11 November 2013

Americana Music – The Roots of Some (But Not All) Evil?


For THE WAYBACK MACHINE I'm reclaiming posts that have appeared elsewhere on the internets. Maybe, for the sake of keeping things interesting, I'll update the post with additional commentary or a summary of some of the reactions it generated.


Americana Music – The Roots of Some (But Not All) Evil?

Do you want to know how to make somebody from New York City really mad?

A very happy ?uestlove.
Just accuse them of not having the best museum or delis or pizza, or not being at the center of something. I had this unfortunate experience with a tongue-in-cheek piece I posted on my blog a while back. (It was way more ‘tongue’ than ‘cheek.’) I accused New York City (I’m told you can just say ‘New York’) of not being at the center of the New Wave of Americana. (Sorry if you thought this was an article about THE ROOTS. I don’t want to make ?uestlove mad too.)

Take a second to pick up your hats and calm your womenfolk down.

So what had me so riled up? It was this little article in SPIN magazine. Something about somebody giving washboard lessons in Red Hook for $20 a pop. (I know, right? I laughed when I read it too.) I’m going to blame Mumford and Sons for this phenomenon. Not because they’re disingenuous or making crappy music, but because they made it acceptable for Blue States to like banjos. Almost overnight those five-stringed nightmares went from being an instrument of ridicule (How many banjo players does it take to eat a possum? Two, one to eat it and one to watch for cars.) to a symbol of tolerance and understanding. Like white people had been given their very own pan flute or bongos or didjeridu. And Mumford gave them a way to do it without having to acknowledge Skoal or NASCAR.

Johnny and friend.
To be fair, Nashville may have inadvertently shoved a lot of listeners into Americana when Columbia Records let Johnny Cash out of his contract, which forced Rick Rubin to record Johnny’s version of “Hurt.” A bunch of folks probably ran out and bought the record expecting to hear Cash’s take on other modern things, and instead got “Sam Hall,” a traditional English ballad about an old school death row prisoner, “Streets of Laredo” which recounts a dying cowboy’s last words, and “I’m So Lonesome I Could Cry,” which, of course, is a Hank Williams’ number about being lonely and crying.

So, besides Johnny Cash and Mumford and Sons, who should you all be listening to if you want to make it in the New Wave of Americana? Here’s a primer:

MIDDLE BROTHER combines jangly Nashville guitars with songs about booze and curse words. But the trio of Deer Tick’s John J. McCauley III, Dawes’ Taylor Goldsmith and Delta Spirit’s Matt Vasquez know how to turn a phrase. “…regrets, Tourette’s, I guess it’s the same.” And there’s a song about Portland.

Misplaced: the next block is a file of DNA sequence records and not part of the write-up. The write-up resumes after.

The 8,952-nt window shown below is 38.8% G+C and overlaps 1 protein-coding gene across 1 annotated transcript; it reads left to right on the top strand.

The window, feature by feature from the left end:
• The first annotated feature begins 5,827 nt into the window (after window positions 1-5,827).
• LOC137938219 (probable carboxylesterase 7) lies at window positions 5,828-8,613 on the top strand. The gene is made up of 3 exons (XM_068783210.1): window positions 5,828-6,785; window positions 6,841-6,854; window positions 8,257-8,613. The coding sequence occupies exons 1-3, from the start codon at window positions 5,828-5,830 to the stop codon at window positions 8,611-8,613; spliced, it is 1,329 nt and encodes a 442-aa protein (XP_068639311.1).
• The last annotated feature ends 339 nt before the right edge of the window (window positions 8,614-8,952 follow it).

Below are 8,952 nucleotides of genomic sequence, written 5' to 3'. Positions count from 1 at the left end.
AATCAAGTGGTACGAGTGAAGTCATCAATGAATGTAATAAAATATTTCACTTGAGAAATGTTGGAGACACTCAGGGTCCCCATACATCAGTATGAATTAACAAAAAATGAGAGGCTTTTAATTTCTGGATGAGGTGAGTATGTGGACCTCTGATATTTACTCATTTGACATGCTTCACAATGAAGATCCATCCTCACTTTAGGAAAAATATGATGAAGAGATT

MIDDLE BROTHER “Middle Brother”:

AVETT BROTHERS is a guitar/banjo/bass trio for the traditionalists in the group. They even come from North Carolina. How’s that for cred? But they aren’t really all that traditional. Check out “Kick Drum Heart” if you want to hear what I’m talking about. And hooking up with Rick Rubin isn’t really a traditional move either.


GILLIAN WELCH and DAVE RAWLINGS Gillian Welch is the Fairy Godmother of Roots music. Her appearance in O BROTHER, WHERE ART THOU? pretty much confirms it. As a revivalist, Gillian has done as much as anybody to keep Roots and Americana alive during the pre-O BROTHER, pre-Johnny Cash HURT, Nineties. Bleak times for a revival.


WILCO’s inclusion on this list doesn’t come easy, considering Wilco is a little more Radiohead than Hank Williams nowadays. But there’s no denying Jeff Tweedy’s contributions to Americana. No Depression, the now-defunct Americana, Roots and Alt-country magazine– took its name from Tweedy’s previous band’s first album (and a Carter Family song, “No Depression in Heaven.”) Don’t let the robonoise fool you, Tweedy still keeps it real.

WILCO NPR Tiny Desk Concert:

Here's some old school Uncle Tupelo for contrast AND because one day somebody will want to know exactly what 1989 looked like:

This list should be just enough to get you started. Talk to twenty different people and you’ll get as many different definitions of Americana and Roots. After all, it is the music of the people…

Whatever that means. Even the term ‘Americana’ suggests a hodgepodge of styles and influences. So consider this an apology, New York (City). As long as you’re part of America, you’re part of Americana.

Extra credit:


THE CIVIL WARS. Remember that post-Grammy bump I told you about? (Is that a HATCH SHOW PRINT poster in the background? Why, yes it is.)

CAROLINA CHOCOLATE DROPS because nothing says ‘Americana’ like resonators and pork pie hats.

TIM O’BRIEN Best Virginia represent!

Yonder Mountain String Band! These are the guys that started it all for me. Yonder showed me how  The Beatles, The Misfits, Pink Floyd and guys like Ralph Stanley could all get along in the same setlist. (All videos were filmed on either February 24 or 25 at the Newport Music Hall, Columbus, Ohio. Heidi and I attended both shows, but none of the videos belong to us.)

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